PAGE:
But the true God is not the god we expect. He comes to us with the Gospel. How comforting it must have been to the disciples to hear those words come across the water, "Take heart; it is I. Do not be afraid." It was not death, but life that walked toward them on the water. It was their beloved master - their salvation.
Our Gospel emphasizes the fact that Jesus came to them. The words walking on the sea are merely added as a descriptive note that informs us how Jesus came. The important thing in this narrative is not that Jesus walked on the water, but that He came to rescue His disciples.
Jesus did a lot more than walk on water to save His people. The ultimate expression of His desire to save us comes in the cross. For it is on the cross that Jesus became the greatest sinner of all time - not with His own sin, but with your sin, my sin, and the sin of the entire world. The Holy Spirit inspired Paul to write: [2 Corinthians 5:21] "For our sake he made him to be sin who knew no sin, so that in him we might become the righteousness of God." Jesus carried that sin to the cross and sacrificed Himself in order to remove that sin from the world. When Jesus died, that sin died with Him. When Jesus rose, He left that sin in the grave where it can have no power over us.
Now Jesus comes to each and every one of us and brings salvation to us. He does not come on the water of the sea, but in the water of Baptism. When God's water is joined with God's Word according to God's command, the Old natural man who enslaved us to sin is drowned. He dies with all sins and evil desires. In His place a new holy man arises who lives before God in righteousness and purity forever.
Of course, no life has only one crisis. We see that in today's Gospel as Peter tried to walk on the water. The Bible doesn't really tell us why Peter asked to walk on the water. After all, He's Peter and Peter doesn't always have a reason for what he does. Never the less, there is Peter asking, "Lord, if it is you, command me to come to you on the water." It must have been God's will because [Jesus] said, "Come." So Peter got out of the boat and walked on the water and came to Jesus. As Peter began to realize what he was doing, he got distracted by the wind and began to sink. In an instant, Peter had gone from an example of God's power at work in him to an example of human doubt and failure.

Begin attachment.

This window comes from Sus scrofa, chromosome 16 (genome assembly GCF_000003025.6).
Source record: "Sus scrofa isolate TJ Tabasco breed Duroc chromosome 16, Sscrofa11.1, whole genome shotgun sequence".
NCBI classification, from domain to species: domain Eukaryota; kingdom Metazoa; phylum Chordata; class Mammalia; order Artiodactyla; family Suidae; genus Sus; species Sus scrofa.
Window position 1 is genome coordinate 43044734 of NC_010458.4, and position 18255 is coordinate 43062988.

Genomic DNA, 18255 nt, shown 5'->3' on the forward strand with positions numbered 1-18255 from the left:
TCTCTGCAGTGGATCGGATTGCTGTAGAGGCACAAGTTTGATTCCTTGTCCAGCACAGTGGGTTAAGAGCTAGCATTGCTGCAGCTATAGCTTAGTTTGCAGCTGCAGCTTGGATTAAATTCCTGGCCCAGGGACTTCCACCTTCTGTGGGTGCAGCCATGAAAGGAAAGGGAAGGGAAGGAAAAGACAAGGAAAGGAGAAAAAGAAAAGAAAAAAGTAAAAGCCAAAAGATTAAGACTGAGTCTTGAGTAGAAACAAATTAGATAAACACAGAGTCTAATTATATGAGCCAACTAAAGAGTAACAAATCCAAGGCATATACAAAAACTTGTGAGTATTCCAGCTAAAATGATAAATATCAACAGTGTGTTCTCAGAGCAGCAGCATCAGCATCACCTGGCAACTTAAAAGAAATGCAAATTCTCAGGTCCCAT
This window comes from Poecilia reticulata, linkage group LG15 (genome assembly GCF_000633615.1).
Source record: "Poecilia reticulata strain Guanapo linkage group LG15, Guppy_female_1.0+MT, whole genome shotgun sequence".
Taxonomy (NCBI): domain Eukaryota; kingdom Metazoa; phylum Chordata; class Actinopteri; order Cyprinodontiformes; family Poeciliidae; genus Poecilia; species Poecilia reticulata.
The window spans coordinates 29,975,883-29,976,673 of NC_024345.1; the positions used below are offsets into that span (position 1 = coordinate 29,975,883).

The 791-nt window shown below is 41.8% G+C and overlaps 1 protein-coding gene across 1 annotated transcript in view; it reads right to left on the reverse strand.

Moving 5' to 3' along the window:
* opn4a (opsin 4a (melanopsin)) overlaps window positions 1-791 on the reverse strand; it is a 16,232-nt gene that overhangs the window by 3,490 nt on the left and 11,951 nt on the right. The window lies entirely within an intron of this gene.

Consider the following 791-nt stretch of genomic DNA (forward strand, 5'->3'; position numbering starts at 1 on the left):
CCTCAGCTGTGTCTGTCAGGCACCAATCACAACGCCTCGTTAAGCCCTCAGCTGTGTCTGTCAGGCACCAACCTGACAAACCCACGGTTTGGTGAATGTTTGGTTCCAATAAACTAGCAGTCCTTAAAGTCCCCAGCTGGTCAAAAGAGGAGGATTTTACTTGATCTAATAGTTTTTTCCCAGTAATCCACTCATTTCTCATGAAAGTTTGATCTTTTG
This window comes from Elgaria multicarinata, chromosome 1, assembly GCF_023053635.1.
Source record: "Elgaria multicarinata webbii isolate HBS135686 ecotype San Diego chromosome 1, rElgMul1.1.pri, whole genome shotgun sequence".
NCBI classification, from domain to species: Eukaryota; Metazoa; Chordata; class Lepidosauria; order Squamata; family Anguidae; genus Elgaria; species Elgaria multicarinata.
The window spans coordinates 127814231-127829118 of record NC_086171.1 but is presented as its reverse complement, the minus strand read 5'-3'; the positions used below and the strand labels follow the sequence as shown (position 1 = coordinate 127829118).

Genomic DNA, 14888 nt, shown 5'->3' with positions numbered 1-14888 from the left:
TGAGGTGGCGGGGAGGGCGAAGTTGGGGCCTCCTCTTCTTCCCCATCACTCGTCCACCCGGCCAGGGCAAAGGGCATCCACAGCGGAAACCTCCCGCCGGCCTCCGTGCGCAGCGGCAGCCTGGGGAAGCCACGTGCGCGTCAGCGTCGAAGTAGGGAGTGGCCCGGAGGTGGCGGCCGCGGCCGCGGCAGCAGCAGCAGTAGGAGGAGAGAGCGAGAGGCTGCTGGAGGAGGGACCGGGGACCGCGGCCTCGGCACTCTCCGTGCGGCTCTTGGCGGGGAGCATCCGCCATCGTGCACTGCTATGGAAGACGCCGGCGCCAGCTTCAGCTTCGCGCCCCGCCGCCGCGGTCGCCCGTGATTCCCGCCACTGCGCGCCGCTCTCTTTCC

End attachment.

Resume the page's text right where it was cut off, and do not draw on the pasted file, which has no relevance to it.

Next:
All Christians go through this struggle in some way. Paul described this struggle very well in these words: [Romans 7:18-19] I know that nothing good dwells in me, that is, in my flesh. For I have the desire to do what is right, but not the ability to carry it out. For I do not do the good I want, but the evil I do not want is what I keep on doing.
Every day we face the terror of our own sin. We face its desire to take back control of our lives. Fortunately baptism is not a one-time thing. We live continually in our baptism as we daily join Peter and cry out to God in prayer, "Lord, save me!" As Martin Luther wrote in the Small Catechism:
Baptizing with water indicates that the Old Adam in us should by daily contrition and repentance be drowned and die with all sins and evil desires, and that a new man should daily emerge and arise to live before God in righteousness and purity forever.
In today's Gospel, Jesus responded to Peter's prayer immediately. He put out His hand and with a touch brought Peter back to the surface and the two of them got into the boat. Peter was safe with his Lord once again.
Jesus also promised to be with us until the end of the age. When we sin He rescues us. His almighty power is always with us to keep us safe with Him forever. He left His throne on high and died on the cross to save us. He is not going to let us get away from Him again. Amen